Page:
Charges laid in immigration fraud scheme, warrant out for former Yukon government employee

Permanent residency applications were submitted with fake Yukon government documents

Whitehorse City Hall. (Joel Krahn/Yukon News file)
City hall, briefly

A look at decisions made by Whitehorse city council this week

Karen Wenkebach has been appointed as a judge for the Yukon Supreme Court. (Yukon News file)
New justice appointed

Karen Wenckebach has been appointed as a judge for the Supreme Court… Continue reading

Catherine Constable, the city’s manager of legislative services, speaks at a council and senior management (CASM) meeting about CASM policy in Whitehorse on June 13, 2019. Constable highlighted research showing many municipalities require a lengthy notice period before a delegate can be added to the agenda of a council meeting. Under the current Whitehorse procedures bylaw, residents wanting to register as delegates are asked to do so by 11 a.m. on the Friday ahead of the council meeting. (Crystal Schick/Yukon News file)
Changes continue to be contemplated for procedures bylaw

Registration deadline may be altered for delegates

Cody Pederson of the CA Storm walks around LJ’s Sabres player Clay Plume during the ‘A’ division final of the 2019 Yukon Native Hockey Tournament. The 2021 Yukon Native Hockey Tournament, scheduled for March 25 to 28 in Whitehorse next year, was officially cancelled on Nov. 24 in a press release from organizers. (John Hopkins-Hill/Yukon News file)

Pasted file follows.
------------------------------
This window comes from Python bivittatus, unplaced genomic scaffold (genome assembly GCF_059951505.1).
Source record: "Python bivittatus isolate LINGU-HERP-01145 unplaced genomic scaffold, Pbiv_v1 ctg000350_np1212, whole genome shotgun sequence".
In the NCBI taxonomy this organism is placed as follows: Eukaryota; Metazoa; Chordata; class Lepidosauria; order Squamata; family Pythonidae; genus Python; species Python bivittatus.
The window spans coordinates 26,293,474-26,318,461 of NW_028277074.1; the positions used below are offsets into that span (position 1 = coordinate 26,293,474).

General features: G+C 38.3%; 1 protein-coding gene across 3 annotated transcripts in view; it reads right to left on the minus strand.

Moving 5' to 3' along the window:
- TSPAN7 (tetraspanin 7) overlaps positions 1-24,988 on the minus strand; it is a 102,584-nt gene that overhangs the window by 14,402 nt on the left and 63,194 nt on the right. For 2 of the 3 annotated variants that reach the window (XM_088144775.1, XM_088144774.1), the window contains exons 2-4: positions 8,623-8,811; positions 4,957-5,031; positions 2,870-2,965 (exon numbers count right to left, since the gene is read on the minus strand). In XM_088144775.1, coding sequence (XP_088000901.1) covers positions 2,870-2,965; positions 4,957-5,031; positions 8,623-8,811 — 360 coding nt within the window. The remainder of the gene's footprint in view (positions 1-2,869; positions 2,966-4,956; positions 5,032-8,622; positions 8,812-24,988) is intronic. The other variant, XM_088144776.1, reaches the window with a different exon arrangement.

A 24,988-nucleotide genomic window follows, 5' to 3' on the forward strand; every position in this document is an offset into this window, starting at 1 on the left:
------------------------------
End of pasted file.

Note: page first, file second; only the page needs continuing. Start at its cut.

2021 Yukon Native Hockey Tournament cancelled

The 2021 Yukon Native Hockey Tournament, scheduled for March 25 to 28… Continue reading

Lev Dolgachov/123rf
The Yukon’s Information and Privacy Commissioner stressed the need to safeguard personal information while shopping this holiday season in a press release on Nov. 24.
Information and Privacy Commissioner issues reminder about shopping

The Yukon’s Information and Privacy Commissioner Diane McLeod-McKay stressed the need to… Continue reading

Most Read